His Excellency, Jean-Claude Juncker Prime Minister of the Grand Duchy of Luxembourg
EUROPEAN POLITICAL AND ECONOMIC ISSUES
Chairman: Bill Laidlaw
President, The Empire Club of Canada
Head Table Guests
Sharon Rudy, Vice-President, Spencer Stuart and Director, The Empire Club of Canada; Reverend Kim Beard, Christ Church, Brampton; Tri Nguyen, "A" Average Student, Bloor Collegiate Institute; Fernand L. Lamesch, President and CEO, ARBED Americas Inc., New York, and President, Luxembourg-America Chamber of Commerce, New York; Bob Christie, MPP, Deputy Minister of Finance for the Government of Ontario; Jacques Bilodeau, Canadian Ambassador to the Grand Duchy of Luxembourg; Her Excellency Madame Arlette Conzemius, Ambassador of the Grand Duchy of Luxembourg; Julie Hannaford, Partner, Borden Ladner Gervais LLP and Past President, The Empire Club of Canada; Ray Protti, CEO, Canadian Bankers' Association; His Excellency Henri Grethen, Minister of Economy and Transportation for the Grand Duchy of Luxembourg; and The Hon. Maria Minna, MP, Minister of International Co-operation for the Government of Canada.
Introduction by Bill Laidlaw
Having just returned from Europe and experienced so much of its history in everything I saw, I am amazed at what has transpired on this great continent.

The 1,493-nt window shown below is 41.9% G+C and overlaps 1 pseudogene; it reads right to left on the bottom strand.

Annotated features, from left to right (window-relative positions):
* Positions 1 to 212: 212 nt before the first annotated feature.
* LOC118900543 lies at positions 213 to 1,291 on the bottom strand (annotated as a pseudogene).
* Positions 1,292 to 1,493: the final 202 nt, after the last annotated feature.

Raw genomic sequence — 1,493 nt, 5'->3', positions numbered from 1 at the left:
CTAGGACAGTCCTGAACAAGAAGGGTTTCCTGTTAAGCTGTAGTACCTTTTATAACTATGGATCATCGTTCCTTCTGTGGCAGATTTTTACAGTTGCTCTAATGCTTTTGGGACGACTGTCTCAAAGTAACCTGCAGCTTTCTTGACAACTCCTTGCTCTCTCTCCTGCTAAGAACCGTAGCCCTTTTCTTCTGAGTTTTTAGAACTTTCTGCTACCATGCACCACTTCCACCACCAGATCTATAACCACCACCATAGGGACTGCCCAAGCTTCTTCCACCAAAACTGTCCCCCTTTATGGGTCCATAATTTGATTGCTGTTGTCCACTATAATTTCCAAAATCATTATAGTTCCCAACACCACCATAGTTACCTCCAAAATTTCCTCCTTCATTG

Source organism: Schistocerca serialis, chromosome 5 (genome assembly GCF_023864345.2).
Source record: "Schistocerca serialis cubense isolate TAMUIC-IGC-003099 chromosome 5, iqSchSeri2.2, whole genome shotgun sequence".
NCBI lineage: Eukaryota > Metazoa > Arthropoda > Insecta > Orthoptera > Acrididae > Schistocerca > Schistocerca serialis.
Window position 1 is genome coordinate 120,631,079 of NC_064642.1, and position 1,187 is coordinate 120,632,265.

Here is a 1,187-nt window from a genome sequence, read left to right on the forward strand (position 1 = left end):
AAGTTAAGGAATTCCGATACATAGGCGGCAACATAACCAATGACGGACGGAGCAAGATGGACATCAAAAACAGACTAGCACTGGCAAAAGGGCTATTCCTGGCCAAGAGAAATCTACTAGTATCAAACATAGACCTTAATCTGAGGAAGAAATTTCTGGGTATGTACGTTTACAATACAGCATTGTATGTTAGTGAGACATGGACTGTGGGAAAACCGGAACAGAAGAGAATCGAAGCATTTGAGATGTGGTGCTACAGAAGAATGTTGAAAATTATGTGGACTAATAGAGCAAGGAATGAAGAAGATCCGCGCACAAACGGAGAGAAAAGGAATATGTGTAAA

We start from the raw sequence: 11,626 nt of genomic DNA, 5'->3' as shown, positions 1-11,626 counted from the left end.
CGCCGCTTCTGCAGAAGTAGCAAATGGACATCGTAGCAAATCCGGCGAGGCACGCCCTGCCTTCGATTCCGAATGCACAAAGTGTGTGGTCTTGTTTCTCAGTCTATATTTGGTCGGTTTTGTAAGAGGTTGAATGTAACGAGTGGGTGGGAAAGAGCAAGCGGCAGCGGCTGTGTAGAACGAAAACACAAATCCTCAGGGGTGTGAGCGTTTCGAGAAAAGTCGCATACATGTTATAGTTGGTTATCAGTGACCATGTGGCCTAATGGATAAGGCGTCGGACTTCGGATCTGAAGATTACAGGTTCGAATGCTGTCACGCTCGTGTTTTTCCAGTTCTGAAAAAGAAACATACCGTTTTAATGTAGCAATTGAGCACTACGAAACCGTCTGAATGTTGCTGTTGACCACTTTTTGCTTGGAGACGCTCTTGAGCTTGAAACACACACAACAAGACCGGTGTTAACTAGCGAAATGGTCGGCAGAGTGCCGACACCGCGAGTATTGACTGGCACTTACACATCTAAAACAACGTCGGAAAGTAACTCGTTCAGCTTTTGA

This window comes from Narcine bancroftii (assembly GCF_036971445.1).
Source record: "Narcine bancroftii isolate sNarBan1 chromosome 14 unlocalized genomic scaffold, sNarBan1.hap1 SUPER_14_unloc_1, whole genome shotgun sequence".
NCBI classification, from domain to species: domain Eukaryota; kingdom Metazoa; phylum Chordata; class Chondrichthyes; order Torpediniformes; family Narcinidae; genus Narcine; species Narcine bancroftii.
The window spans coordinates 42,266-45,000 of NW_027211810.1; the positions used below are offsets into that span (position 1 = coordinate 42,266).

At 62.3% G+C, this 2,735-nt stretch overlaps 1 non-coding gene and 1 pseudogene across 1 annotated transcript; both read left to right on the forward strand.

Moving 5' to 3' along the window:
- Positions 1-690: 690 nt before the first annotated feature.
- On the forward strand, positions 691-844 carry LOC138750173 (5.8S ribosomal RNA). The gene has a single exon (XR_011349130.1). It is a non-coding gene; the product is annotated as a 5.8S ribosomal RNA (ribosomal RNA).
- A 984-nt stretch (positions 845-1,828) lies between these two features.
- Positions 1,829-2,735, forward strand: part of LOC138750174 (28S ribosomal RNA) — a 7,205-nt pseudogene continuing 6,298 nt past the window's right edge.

The progress that has occurred in this part of the world is truly amazing. Our Canadian history is really also European history.
I only recently came to appreciate the important role that Luxembourg has played on the European continent.
Reviewing this country's history since 1963 is like trying to remember the teams that won the Stanley Cup in the last 100 years. Clearly Luxembourg has had a long and illustrious past and is the envy of many European countries. Today I am sure that it is feeling the uncertainties about its personal security and its economic future, just as we do in Canada.
Despite this recent setback Luxembourg and Europe have a promising future and today we are fortunate to have as our guest the Prime Minister of Luxembourg, The Honourable Jean-Claude Juncker.
Prime Minister Juncker is the current Prime Minister of Luxembourg. He is also Minister of State and Minister of Finance.
In 1979 he obtained a Masters Degree in Law and was admitted to the bar in 1980. His political career has been long in the making.
He began a lengthy tenure as President of the Christian Social Youth from 1979-1985 after having joined the Christian Social Party in 1974, and in 1984 he was elected Member of Parliament in the southern district constituency on the Christian Social Party's list.
After the resignation in 1995 of then Prime Minister Jacques Sauter, Juncker was appointed Prime Minister, Minister of State and Minister of Finance by the head of state. He kept this post until the resignation of the government after the legislative elections in June of 1999.
Prime Minister Juncker's ministerial appointments are too numerous to mention. He has been fortunate enough to have, and continue to have, an illustrious political career that has spanned two decades.
He was the Chair of the European Council and in 1997 opened the doors of the European Union to 10 central and eastern European countries including Cyprus.